Apply responsible marketing practices to a broader scope of media channels
A limited number of companies (6 out of 22) apply their responsible marketing commitments for all consumers to a wide range of media. All companies should extend their marketing policies to include in their scope both a wide range of media and forms of marketing, and all markets in which they operate.
More disclosure and transparency
The level of transparency, especially in terms of auditing results, is very poor. Only six companies out of 22 disclose their marketing commitments in full, including the media to which their policies apply, and only three companies disclose partial information regarding their auditing practices. It is important for companies to be more transparent about their commitments, compliance procedures and levels of compliance in order to win public trust.
Expand the scope of compliance review of marketing practices targeted at all consumers
Two companies provided their commercial or advertisement approval process as evidence of an auditing process. While such approval processes are necessary, they are not sufficient. All companies should set up a post-hoc auditing process as an additional check on the effectiveness of that internal auditing process, to ensure that it delivers complete compliance with the stated policy.
Align interpretations of commitments covered by pledges
Greater specificity is needed regarding what is covered by a pledge to create clarity for consumers and other stakeholders. The analysis has shown that when adhering to international frameworks or pledges, companies are not necessary aligned on the interpretation of which media or commitments are covered by the pledges. This creates a discrepancy in the implementation of the frameworks by companies. Therefore, scores for some companies may be impacted by their interpretation of commitments. For example, scores on Criterion D3 may be lower or higher than for other companies depending on their interpretation and application.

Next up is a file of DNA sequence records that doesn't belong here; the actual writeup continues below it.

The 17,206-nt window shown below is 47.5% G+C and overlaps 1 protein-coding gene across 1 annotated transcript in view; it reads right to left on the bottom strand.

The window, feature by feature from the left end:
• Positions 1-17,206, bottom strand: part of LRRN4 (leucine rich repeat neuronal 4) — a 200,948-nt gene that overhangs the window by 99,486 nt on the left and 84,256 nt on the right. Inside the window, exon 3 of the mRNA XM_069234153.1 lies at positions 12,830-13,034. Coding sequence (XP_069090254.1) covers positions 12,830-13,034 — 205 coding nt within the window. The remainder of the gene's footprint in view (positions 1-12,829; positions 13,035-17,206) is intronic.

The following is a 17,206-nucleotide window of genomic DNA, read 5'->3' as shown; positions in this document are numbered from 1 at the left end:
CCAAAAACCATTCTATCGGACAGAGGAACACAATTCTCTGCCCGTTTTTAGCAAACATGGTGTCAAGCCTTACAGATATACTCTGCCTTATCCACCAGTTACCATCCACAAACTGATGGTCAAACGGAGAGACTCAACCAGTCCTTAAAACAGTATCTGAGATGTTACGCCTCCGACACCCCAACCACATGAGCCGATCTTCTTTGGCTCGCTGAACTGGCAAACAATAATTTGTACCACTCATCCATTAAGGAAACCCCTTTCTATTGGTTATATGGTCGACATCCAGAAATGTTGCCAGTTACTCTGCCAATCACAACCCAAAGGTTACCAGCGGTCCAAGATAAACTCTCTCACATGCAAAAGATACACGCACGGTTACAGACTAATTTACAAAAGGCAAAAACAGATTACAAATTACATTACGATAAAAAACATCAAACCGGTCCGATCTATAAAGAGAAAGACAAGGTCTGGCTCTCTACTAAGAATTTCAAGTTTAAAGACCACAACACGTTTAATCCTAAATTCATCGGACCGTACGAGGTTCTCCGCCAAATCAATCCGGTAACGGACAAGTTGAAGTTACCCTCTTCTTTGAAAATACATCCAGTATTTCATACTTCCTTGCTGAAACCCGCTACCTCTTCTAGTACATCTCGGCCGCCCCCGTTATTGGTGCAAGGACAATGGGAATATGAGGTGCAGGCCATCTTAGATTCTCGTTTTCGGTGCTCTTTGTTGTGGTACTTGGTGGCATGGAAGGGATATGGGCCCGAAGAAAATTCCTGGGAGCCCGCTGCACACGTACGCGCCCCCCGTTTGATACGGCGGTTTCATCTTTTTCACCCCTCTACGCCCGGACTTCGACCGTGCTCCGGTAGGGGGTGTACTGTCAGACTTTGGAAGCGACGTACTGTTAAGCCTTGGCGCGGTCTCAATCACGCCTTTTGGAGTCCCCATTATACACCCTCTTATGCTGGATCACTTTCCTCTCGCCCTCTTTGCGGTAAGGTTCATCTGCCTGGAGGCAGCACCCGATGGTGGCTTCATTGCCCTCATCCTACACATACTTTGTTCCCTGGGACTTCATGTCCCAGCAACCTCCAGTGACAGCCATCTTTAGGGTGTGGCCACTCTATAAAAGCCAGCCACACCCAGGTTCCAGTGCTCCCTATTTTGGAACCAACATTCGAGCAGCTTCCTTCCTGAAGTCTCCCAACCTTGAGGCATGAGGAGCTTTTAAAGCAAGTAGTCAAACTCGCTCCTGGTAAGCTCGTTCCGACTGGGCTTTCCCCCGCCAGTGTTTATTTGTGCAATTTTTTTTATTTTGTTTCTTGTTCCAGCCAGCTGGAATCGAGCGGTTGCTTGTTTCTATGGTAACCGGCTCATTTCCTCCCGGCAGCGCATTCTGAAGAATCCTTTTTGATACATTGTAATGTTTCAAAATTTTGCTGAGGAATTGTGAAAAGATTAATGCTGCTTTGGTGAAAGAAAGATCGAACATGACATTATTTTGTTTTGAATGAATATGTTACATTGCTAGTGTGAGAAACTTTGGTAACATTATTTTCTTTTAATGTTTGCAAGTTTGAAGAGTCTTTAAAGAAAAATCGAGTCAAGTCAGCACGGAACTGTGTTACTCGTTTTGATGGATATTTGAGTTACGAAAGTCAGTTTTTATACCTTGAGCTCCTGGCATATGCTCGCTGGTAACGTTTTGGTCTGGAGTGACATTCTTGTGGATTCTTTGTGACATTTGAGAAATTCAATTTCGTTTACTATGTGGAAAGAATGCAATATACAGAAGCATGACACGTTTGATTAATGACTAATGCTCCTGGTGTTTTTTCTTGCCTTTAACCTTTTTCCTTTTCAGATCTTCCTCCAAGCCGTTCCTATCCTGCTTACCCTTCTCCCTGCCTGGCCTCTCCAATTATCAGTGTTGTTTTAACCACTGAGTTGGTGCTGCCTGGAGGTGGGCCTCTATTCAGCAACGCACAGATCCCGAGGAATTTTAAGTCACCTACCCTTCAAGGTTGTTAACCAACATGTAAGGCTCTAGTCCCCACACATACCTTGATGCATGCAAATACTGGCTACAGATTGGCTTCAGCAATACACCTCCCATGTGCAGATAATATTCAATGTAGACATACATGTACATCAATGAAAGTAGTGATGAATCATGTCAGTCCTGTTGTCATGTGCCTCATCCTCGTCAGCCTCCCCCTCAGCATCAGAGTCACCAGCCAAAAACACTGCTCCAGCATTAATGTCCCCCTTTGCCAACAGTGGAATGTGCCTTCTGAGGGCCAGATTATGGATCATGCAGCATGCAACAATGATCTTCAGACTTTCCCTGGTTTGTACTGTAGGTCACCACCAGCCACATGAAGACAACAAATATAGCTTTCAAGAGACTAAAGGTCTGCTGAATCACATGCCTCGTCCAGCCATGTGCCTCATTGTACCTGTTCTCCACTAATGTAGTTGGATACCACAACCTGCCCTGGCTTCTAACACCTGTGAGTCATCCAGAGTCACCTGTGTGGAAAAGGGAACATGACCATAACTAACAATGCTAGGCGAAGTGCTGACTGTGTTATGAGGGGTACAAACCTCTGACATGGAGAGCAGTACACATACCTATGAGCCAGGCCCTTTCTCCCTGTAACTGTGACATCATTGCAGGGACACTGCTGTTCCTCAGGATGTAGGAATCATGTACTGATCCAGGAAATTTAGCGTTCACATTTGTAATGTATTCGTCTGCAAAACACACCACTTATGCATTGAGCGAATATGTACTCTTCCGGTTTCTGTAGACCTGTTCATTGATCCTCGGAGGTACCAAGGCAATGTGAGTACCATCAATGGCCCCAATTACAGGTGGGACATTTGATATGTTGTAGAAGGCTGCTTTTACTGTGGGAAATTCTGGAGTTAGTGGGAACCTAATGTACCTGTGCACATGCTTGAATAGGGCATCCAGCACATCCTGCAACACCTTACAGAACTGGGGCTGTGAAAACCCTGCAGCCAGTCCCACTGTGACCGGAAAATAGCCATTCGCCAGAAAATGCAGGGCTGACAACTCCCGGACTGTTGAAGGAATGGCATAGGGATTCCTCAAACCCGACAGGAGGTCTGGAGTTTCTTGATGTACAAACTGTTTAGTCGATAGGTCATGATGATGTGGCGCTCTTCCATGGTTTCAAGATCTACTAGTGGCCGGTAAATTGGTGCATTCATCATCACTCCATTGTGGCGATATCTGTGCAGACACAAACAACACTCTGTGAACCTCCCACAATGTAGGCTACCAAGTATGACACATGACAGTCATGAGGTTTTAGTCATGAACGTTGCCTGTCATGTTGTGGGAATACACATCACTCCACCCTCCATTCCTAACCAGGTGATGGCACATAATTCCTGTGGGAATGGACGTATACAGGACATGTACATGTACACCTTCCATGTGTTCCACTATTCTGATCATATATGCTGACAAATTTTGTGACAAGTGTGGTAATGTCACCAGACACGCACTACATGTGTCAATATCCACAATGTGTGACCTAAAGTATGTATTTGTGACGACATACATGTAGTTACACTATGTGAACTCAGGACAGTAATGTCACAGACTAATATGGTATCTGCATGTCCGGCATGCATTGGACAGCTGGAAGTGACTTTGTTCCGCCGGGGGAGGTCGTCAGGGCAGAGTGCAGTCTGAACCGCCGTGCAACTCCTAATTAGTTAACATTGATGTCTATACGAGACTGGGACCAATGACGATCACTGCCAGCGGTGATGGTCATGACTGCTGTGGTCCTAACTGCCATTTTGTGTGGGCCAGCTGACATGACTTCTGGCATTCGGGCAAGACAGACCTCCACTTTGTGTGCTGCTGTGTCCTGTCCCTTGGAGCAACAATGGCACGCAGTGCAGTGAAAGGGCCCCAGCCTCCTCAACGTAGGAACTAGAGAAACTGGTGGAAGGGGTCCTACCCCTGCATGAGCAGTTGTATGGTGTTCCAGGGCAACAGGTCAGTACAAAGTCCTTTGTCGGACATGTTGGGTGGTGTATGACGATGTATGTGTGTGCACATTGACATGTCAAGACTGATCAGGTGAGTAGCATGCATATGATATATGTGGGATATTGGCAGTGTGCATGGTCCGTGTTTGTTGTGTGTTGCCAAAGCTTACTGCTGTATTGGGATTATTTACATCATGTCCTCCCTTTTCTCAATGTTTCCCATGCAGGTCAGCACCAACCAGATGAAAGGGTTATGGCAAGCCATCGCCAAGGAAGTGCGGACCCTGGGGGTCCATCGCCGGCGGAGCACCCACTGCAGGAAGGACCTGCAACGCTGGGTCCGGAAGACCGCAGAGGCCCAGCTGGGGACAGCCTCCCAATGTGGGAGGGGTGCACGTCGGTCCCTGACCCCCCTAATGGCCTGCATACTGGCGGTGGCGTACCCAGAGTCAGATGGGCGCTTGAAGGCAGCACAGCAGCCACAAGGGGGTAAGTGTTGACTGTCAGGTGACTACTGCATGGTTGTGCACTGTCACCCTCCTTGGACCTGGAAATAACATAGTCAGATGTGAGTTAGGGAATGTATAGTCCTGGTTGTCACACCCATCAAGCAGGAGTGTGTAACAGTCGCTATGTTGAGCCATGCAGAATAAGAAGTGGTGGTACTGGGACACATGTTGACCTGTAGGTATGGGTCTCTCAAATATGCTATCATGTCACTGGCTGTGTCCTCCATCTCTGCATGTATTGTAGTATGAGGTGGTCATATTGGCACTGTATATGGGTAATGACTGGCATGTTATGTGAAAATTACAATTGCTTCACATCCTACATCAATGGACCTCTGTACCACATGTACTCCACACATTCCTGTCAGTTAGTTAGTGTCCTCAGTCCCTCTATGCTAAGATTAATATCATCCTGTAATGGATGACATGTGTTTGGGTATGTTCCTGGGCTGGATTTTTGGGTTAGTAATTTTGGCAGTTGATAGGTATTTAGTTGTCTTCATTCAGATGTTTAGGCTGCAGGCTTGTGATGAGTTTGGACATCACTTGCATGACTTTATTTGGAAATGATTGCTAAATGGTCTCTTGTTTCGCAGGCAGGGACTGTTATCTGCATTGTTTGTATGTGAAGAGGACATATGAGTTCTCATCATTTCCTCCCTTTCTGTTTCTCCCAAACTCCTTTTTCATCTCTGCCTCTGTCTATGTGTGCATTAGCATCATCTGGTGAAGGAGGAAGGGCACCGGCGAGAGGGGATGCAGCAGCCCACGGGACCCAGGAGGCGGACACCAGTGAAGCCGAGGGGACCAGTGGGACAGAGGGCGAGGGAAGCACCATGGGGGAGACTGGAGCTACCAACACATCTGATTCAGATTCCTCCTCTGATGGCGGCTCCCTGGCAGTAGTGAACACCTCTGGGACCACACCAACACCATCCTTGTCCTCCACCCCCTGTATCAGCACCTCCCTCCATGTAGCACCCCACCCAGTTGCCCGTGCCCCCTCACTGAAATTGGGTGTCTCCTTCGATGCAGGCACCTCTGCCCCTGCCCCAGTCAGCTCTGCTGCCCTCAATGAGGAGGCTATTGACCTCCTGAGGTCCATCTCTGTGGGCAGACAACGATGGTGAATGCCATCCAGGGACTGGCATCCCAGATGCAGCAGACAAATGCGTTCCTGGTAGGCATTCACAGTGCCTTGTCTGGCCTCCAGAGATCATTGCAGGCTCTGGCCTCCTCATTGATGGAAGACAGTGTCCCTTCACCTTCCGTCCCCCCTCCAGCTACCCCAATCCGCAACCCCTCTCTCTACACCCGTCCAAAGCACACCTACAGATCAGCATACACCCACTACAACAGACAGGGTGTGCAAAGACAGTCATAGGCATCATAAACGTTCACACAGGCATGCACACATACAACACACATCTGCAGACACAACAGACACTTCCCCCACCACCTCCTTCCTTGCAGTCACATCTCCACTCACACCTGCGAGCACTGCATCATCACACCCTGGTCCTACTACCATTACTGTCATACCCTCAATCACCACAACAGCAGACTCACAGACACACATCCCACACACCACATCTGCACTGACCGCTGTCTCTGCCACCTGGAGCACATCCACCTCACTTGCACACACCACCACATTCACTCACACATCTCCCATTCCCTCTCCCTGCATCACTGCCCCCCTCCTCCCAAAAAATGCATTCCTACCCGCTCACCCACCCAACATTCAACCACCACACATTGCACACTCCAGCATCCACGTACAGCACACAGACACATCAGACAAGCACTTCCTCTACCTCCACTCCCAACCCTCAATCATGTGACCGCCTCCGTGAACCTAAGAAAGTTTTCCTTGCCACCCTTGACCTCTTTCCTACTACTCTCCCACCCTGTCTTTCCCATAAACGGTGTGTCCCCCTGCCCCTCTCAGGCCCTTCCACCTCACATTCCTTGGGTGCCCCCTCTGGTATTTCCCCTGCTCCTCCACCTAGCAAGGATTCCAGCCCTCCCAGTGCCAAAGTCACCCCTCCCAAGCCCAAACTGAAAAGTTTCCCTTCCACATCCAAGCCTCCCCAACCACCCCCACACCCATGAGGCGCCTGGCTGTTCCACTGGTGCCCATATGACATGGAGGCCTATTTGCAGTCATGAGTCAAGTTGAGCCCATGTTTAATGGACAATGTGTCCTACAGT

Adopt or strengthen marketing policies
Companies with a policy that does not meet best practice should seek to strengthen the policy. Companies that have not yet adopted a global policy on responsible marketing to children should do so and publish it. Policies should cover a wide set of channels and set strict age and audience thresholds equally in all markets.
Underpin marketing practice with an appropriate NPS
Companies should use a robust NPS that meets the criteria set out in Criterion B2 Nutrient profiling to define which products can be marketed to children across all markets.
Publish individual audit results
To demonstrate their commitment to fully implement the policy and their willingness to be held accountable, companies should make their individual compliance rates for traditional and new media publicly available.
The Access to Nutrition Index rates food and beverage manufacturers´ nutrition-related policies, practices and disclosures worldwide on a recurring basis.
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